BUILDING CLOSURE: The Door's Manhattan and Bronx Youth Centers will be closed on Thursday, July 4th. Regular hours will resume on Friday, July 5th.

Planned Giving


The Door is grateful for bequests that may be used immediately upon receipt and where most needed. The donor/estate receives an estate tax deduction for the full amount of the bequest. To make a bequest to The Door, the following language will be helpful to your lawyer: 

I give and bequeath to The Door, a New York not-for-profit corporation whose address is 121 Avenue of the Americas, New York, NY 10013, the sum of ________ (or otherwise describe the gift or specify a percentage of the estate) for its general operating fund. 

There are three ways to make a bequest: 

  • Specific Bequest: Designate a specific dollar amount, specific percentage of the total estate, or specific property to The Door. 

  • Residual Bequest: After paying all debts, taxes, expenses, and specific bequests, transfer the remainder of your estate to The Door. 

  • Contingent Bequest: Designate that The Door receives all or a portion of our estate only under certain circumstances. For example, you can name The Door as a beneficiary of your estate only if there are no surviving close family members. Among other things, a donor may bequeath cash, securities, real estate, or life insurance. 

Life Income Gift

A life income gift is a gift that pays the donor an income for life in exchange for assets. The following are examples of life income gifts: 

  • Charitable Remainder Trusts: The charitable remainder trust pays the donor a lifetime income or income annually for a set number of years. Payments are determined at the time the trust is established, depending on the donor’s needs and financial objectives. Upon termination of the trust, the principal is distributed to The Door. The donor can claim a charitable deduction the year that s/he creates the trust. Annual payments are taxed as ordinary income, and in some cases as capital gain or tax-free return of principal. 

  • Charitable Gift Annuity: In exchange for an irrevocable contribution of cash or securities, the donor and/or a second annuitant receives a generous, fixed rate of lifetime income, part of which is tax-free. The donor is also entitled to an income tax charitable deduction for part of the amount of the gift (usually about half). Capital gains on any appreciation of the gift asset are treated very favorably for tax purposes.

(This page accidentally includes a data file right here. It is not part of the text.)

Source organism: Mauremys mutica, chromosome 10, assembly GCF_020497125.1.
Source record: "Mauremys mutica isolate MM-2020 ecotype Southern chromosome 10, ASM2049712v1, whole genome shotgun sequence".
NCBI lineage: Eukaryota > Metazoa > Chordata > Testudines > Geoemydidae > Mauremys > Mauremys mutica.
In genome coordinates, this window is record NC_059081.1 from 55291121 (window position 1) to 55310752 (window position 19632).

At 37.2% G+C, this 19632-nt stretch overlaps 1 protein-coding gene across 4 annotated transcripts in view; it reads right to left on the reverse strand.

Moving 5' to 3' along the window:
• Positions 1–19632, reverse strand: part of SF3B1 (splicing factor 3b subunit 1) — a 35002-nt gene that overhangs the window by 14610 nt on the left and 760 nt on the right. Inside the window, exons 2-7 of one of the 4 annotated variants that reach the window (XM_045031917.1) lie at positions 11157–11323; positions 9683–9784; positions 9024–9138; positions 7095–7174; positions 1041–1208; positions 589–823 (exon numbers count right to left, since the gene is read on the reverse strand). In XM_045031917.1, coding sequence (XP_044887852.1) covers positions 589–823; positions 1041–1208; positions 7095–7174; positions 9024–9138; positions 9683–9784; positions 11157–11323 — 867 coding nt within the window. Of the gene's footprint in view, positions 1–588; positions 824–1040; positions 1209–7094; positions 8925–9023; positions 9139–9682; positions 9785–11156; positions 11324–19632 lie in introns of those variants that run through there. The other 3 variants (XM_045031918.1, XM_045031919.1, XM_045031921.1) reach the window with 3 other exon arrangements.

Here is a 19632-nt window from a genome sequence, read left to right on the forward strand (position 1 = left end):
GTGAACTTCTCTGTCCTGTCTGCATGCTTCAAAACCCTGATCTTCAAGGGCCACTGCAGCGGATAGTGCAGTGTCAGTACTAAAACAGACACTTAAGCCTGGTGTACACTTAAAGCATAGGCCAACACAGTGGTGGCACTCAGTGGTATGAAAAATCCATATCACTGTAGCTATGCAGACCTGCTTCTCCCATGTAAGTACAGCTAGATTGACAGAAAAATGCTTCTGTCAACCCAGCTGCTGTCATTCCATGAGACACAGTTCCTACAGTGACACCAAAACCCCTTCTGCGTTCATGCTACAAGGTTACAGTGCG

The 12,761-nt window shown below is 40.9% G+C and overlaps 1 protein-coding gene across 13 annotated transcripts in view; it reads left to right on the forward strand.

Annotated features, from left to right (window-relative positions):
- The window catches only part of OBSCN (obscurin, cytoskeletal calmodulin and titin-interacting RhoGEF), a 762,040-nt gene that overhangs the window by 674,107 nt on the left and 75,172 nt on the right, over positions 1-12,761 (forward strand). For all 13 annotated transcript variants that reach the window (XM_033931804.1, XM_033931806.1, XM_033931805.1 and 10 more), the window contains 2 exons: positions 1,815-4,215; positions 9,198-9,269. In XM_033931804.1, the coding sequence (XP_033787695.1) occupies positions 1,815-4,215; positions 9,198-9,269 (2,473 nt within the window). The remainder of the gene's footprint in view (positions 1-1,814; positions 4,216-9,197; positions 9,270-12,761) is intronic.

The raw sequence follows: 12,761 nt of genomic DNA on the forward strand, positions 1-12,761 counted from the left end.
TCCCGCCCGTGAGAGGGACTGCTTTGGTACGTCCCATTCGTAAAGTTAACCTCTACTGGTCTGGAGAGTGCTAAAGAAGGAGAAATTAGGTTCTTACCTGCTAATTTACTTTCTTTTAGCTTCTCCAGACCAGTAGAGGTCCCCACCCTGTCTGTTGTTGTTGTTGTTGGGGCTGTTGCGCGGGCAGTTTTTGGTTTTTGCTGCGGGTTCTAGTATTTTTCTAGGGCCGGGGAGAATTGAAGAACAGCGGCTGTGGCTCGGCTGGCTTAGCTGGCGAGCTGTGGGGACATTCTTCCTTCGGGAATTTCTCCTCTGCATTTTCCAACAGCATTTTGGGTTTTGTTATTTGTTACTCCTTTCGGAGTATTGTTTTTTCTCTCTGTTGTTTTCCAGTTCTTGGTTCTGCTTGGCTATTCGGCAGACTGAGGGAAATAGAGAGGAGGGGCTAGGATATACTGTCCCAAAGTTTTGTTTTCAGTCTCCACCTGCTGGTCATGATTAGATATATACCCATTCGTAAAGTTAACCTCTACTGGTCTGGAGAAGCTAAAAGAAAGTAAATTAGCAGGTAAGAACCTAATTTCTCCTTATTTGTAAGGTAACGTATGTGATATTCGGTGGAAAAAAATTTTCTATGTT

Life Insurance

Life insurance is a valuable and often overlooked asset that can be donated in a philanthropic estate plan. There are two ways to donate life insurance: 

  • Make The Door owner and beneficiary of a new or existing policy. The donor receives an immediate tax benefit if the policy is paid-up. If the policy is not fully paid-up, your annual gifts to The Door to cover premium payments are tax-deductible. The value of the policy is determined by IRS rules. 

  • Make The Door the beneficiary of a new or existing policy, but not the owner. This enables the donor to make a large future gift at small present costs; by retaining ownership, the donor controls the asset, has the ability to invade the policy value in an emergency and change the beneficiaries. No immediate tax benefit is realized. In time, the value of the policy is added to the gross value of the rate and an estate tax charitable deduction would be levied for the proceeds paid to The Door.

Contact Us

For questions please contact Barbara Clapp at or (212) 453-0269.  

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(212) 941-9090
The Door, 555 Broome Street,
New York, NY 10013

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The Door is an Equal Opportunity Employer/Program. Auxiliary aids and services are available upon request to individuals with disabilities. TTY: New York Telecommunications Relays (800) 662-1220 (TTY) and (800) 421-1220 (Voice)

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